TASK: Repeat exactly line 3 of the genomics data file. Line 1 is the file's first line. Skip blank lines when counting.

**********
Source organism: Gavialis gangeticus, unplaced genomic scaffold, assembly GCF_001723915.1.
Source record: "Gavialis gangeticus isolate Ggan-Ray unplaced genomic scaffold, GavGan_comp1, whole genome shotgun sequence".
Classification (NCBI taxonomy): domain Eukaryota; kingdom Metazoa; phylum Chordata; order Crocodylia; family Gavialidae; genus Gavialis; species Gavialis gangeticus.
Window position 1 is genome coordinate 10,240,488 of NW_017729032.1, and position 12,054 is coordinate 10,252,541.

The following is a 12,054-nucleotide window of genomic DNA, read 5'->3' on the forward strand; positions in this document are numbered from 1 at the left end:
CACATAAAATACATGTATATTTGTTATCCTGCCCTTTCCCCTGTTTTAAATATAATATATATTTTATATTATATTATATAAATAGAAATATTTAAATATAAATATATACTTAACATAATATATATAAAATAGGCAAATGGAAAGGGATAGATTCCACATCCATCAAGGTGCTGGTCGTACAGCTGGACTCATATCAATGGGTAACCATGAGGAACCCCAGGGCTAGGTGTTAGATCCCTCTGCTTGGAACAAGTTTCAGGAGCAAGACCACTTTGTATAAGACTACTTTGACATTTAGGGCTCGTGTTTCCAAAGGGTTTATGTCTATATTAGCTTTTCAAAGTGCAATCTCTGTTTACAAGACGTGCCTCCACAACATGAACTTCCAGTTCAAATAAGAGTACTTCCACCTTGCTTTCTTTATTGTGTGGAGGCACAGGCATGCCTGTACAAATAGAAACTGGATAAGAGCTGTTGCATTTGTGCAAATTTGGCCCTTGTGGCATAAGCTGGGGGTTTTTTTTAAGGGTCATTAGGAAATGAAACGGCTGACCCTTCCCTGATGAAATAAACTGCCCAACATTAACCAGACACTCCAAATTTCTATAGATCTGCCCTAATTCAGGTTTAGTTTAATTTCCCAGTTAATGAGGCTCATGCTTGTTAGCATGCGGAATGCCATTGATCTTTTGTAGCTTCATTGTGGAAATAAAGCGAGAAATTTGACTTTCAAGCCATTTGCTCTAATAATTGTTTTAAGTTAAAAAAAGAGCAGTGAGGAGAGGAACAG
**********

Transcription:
Classification (NCBI taxonomy): domain Eukaryota; kingdom Metazoa; phylum Chordata; order Crocodylia; family Gavialidae; genus Gavialis; species Gavialis gangeticus.